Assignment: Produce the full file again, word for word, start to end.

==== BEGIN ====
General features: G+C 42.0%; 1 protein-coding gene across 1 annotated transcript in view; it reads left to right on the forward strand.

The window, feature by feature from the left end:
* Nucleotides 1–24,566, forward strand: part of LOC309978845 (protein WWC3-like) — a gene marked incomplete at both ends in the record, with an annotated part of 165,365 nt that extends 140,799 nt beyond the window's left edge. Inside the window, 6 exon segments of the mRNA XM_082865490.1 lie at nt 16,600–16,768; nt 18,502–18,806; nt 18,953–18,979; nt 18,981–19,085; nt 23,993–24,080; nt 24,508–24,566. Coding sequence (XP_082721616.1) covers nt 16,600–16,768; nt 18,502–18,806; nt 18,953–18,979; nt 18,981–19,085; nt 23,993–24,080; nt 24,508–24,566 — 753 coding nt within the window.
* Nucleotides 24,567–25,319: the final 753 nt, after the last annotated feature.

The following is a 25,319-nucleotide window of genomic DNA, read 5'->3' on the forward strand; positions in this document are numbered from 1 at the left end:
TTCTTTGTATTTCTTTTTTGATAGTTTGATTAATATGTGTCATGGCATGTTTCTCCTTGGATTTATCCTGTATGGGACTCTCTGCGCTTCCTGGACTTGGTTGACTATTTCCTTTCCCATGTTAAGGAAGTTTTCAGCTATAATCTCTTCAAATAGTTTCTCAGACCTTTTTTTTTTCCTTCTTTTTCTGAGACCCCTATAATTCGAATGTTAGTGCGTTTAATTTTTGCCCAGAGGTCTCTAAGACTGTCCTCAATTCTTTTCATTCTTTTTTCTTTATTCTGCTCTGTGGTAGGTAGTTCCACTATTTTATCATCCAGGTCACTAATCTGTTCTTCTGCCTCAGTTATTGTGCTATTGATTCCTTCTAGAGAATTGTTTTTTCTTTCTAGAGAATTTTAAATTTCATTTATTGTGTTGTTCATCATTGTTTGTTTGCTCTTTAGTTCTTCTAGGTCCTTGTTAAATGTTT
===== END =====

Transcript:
General features: G+C 42.0%; 1 protein-coding gene across 1 annotated transcript in view; it reads left to right on the forward strand.

The window, feature by feature from the left end:
* Nucleotides 1–24,566, forward strand: part of LOC309978845 (protein WWC3-like) — a gene marked incomplete at both ends in the record, with an annotated part of 165,365 nt that extends 140,799 nt beyond the window's left edge. Inside the window, 6 exon segments of the mRNA XM_082865490.1 lie at nt 16,600–16,768; nt 18,502–18,806; nt 18,953–18,979; nt 18,981–19,085; nt 23,993–24,080; nt 24,508–24,566. Coding sequence (XP_082721616.1) covers nt 16,600–16,768; nt 18,502–18,806; nt 18,953–18,979; nt 18,981–19,085; nt 23,993–24,080; nt 24,508–24,566 — 753 coding nt within the window.
* Nucleotides 24,567–25,319: the final 753 nt, after the last annotated feature.

The following is a 25,319-nucleotide window of genomic DNA, read 5'->3' on the forward strand; positions in this document are numbered from 1 at the left end:
TTCTTTGTATTTCTTTTTTGATAGTTTGATTAATATGTGTCATGGCATGTTTCTCCTTGGATTTATCCTGTATGGGACTCTCTGCGCTTCCTGGACTTGGTTGACTATTTCCTTTCCCATGTTAAGGAAGTTTTCAGCTATAATCTCTTCAAATAGTTTCTCAGACCTTTTTTTTTTCCTTCTTTTTCTGAGACCCCTATAATTCGAATGTTAGTGCGTTTAATTTTTGCCCAGAGGTCTCTAAGACTGTCCTCAATTCTTTTCATTCTTTTTTCTTTATTCTGCTCTGTGGTAGGTAGTTCCACTATTTTATCATCCAGGTCACTAATCTGTTCTTCTGCCTCAGTTATTGTGCTATTGATTCCTTCTAGAGAATTGTTTTTTCTTTCTAGAGAATTTTAAATTTCATTTATTGTGTTGTTCATCATTGTTTGTTTGCTCTTTAGTTCTTCTAGGTCCTTGTTAAATGTTT